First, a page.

I’m making an effort to catch you up on all the new music I discovered last week that I’d like to recommend. I was able to post one round-up on Saturday but couldn’t get one finished for yesterday, so the plan is to post two today, this being the first installment.
In a recent edition of our weekly Rearview Mirror series I featured some music from the long-running death metal band The Chasm, a group that came together in Mexico City and now makes their home in Chicago. I mentioned in that feature that The Chasm’s main man Daniel Corchado has a side project called Acerus, and Acerus released a new full-length on January 15 entitled The Clock of Mortality. If you know anything about The Chasm, I doubt I have to sell you on this new Acerus release. But in case this is all new to you, I’ll say this:
The Clock of Mortality weaves a rich tapestry, incorporating strands of beautiful melody, galvanizing thrash riffs, galloping rhythms, and power-metal-styled soloing, along with vocals that straddle the line between harsh and clean. Acerus often reach for the “epic” in their approach to classic heavy metal, and often succeed. It’s heart-swelling, headbanging music with mature songwriting and top-shelf guitar performances throughout.
Monolith is a prolific creative force from Cortland, New York, composed of Colin Wilson and Jason Eldridge. Over the last 12 months they’ve produced 12 releases. If you trust the classification scheme of Metal Archives, eight of those were full-length albums, and the other four were EPs. That’s a truly… monolithic… amount of music.
I wish I could tell you that I’ve heard all of these releases, so that in turn I could guide your way through the mountain of music under Monolith’s name. But in truth all I’ve heard is the most recent release, Primordial, which the band discharged on January 15.
Primordial is itself a mountain of music, with none of its nine tracks shorter than 10 minutes. There are certain common ingredients in the largely mid-paced, doomy songs — staggering bass and drum rhythms; thick, fuzzy riffs that slither like giant pythons and stomp like the brontosaurs of old; and a wide array of lead guitar performances that range from seductive post-metal chiming to unhinged bouts of narcotic-induced psychosis. But there are no vocals.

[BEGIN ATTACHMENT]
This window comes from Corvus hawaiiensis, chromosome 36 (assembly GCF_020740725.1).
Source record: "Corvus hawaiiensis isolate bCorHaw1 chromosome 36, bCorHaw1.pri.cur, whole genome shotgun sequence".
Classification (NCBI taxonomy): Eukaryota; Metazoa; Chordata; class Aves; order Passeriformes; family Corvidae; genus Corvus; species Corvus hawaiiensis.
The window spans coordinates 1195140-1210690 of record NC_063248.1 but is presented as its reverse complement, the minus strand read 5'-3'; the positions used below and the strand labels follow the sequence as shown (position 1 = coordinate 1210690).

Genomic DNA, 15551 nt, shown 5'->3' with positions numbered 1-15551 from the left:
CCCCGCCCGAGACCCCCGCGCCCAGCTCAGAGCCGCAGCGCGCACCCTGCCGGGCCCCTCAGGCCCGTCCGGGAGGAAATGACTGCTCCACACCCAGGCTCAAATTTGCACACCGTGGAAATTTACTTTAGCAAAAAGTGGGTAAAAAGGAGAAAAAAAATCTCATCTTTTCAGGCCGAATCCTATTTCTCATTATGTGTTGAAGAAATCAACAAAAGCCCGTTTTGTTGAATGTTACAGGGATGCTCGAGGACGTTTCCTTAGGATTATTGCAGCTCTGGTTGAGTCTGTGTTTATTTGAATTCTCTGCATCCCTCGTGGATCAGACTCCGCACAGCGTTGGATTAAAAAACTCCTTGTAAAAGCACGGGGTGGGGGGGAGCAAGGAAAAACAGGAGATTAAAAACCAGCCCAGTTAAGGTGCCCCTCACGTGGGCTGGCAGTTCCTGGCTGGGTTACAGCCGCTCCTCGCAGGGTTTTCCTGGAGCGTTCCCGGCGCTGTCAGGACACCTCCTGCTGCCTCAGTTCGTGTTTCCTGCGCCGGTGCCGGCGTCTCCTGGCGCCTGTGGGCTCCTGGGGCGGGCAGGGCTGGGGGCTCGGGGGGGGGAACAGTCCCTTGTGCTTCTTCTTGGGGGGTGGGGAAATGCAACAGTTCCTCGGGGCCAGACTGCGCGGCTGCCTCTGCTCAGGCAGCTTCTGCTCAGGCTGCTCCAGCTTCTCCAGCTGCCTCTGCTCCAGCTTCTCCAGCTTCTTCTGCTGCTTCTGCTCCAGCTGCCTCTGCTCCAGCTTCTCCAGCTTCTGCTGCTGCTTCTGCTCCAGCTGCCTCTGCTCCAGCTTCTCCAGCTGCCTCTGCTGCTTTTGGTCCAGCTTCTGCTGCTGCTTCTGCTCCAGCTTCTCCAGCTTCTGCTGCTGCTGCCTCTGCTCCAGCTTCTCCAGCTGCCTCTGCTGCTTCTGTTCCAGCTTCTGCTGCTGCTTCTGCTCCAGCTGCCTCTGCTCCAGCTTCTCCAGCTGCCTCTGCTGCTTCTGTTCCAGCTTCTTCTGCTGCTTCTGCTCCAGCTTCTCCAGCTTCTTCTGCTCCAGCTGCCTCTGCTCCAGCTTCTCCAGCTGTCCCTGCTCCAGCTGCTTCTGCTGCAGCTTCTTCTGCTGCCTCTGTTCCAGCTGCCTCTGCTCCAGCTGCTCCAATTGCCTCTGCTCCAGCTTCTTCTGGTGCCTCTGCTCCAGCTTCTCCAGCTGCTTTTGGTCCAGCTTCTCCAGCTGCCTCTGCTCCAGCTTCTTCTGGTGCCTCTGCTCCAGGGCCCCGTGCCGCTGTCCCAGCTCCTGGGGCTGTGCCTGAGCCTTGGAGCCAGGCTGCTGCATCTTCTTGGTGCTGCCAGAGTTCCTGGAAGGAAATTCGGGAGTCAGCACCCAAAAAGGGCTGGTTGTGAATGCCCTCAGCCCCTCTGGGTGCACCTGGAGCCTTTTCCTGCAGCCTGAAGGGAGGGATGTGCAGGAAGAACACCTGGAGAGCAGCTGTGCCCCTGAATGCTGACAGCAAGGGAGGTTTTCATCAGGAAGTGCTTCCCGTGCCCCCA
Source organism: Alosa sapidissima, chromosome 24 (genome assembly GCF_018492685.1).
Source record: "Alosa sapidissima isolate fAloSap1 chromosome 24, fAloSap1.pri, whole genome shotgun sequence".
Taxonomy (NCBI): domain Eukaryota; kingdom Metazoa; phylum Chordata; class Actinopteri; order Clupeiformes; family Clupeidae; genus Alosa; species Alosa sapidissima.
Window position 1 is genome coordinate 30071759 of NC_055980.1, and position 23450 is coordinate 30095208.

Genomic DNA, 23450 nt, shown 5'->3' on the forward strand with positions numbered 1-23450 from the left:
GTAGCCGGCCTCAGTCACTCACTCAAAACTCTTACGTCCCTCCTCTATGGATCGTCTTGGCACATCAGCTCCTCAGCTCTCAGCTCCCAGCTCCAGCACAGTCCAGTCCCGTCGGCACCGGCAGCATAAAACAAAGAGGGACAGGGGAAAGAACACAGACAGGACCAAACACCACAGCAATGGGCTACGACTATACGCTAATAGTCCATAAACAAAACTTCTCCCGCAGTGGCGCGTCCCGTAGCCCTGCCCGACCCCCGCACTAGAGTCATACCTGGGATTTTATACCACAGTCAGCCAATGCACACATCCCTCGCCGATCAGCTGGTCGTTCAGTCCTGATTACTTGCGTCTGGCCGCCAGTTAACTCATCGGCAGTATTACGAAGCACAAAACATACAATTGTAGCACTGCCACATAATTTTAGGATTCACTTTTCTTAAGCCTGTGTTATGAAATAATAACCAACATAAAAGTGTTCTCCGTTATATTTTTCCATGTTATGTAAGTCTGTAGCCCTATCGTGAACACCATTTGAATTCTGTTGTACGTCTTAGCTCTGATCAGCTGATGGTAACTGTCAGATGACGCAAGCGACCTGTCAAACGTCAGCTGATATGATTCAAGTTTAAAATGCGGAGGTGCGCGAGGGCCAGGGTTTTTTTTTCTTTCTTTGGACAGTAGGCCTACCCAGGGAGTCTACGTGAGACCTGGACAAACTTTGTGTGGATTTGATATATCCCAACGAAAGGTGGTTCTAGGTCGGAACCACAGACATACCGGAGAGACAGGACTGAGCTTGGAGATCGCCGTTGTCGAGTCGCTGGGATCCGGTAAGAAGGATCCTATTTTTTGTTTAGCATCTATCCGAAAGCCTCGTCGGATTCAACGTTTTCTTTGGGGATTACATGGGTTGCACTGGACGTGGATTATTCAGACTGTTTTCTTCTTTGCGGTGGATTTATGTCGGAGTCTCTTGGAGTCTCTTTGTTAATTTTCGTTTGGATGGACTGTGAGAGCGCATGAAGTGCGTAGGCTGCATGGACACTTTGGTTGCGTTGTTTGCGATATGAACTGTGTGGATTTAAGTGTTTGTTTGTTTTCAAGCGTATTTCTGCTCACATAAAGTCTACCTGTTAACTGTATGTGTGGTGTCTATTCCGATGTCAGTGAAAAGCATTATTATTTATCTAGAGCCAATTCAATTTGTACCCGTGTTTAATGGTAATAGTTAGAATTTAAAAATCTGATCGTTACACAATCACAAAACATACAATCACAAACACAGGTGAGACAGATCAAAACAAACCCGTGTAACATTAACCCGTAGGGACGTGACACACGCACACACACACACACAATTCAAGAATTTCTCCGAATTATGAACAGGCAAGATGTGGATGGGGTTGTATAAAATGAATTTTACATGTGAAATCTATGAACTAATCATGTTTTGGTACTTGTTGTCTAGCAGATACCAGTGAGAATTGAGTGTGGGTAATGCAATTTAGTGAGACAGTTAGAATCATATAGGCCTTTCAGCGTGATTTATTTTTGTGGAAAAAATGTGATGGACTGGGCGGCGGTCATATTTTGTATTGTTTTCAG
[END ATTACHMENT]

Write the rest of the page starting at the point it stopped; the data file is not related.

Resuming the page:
The band anchor the songs with repeating riffs, thundering beats, and stone-crushing bass notes, and then use those foundations as launching pads for variations on the themes. You may find yourself sinking down into the music’s… primordial… depths, as I did — alternately rocking out or falling into a hallucinatory trance. If you want to sample something before diving all the way in, I’d suggest “DDT” or “Razor’s Edge”.
When I see a name like Embalmer, I’m inclined to guess it’s an old band, because surely a classic one-word metal name like that would have been grabbed long ago. And in this case, that was a good guess. Metal-Archives tells us that the band started in Cleveland in 1989 under the name Corpse Grinder, morphing into Embalmer by the time of their first demo release in 1991. More short releases followed up through 1998, and then there appears to have been an eight-year hiatus preceding the band’s debut album 13 Faces of Death.
Though M-A lists a scattering of other short releases since then, a decade has passed since that debut album, but now Hells Headbangers has set April Fool’s Day as the release date for the band’s second full-length, Emanations From the Crypt. But from what I’ve heard of the album so far, it’s no joke.
Last week, HH put the new album’s title track on Bandcamp, and it packs a wallop. It starts with a thoroughly morbid introduction (which also introduces the foul grotesquery of the vocals — though they get even nastier as the song proceeds), and then the band erupt in a blast of sulphurous ferocity, eventually returning to a reprise of the song’s staggering start, highlighted by a demonically demented guitar solo. Want more!
P.S. Plans are also in the works for HH to re-release Embalmer’s Into the Oven (1991) and Taxidermist (1992) demos on gatefold double- or triple-LP, with a bunch of bonus materials unearthed from the crypt.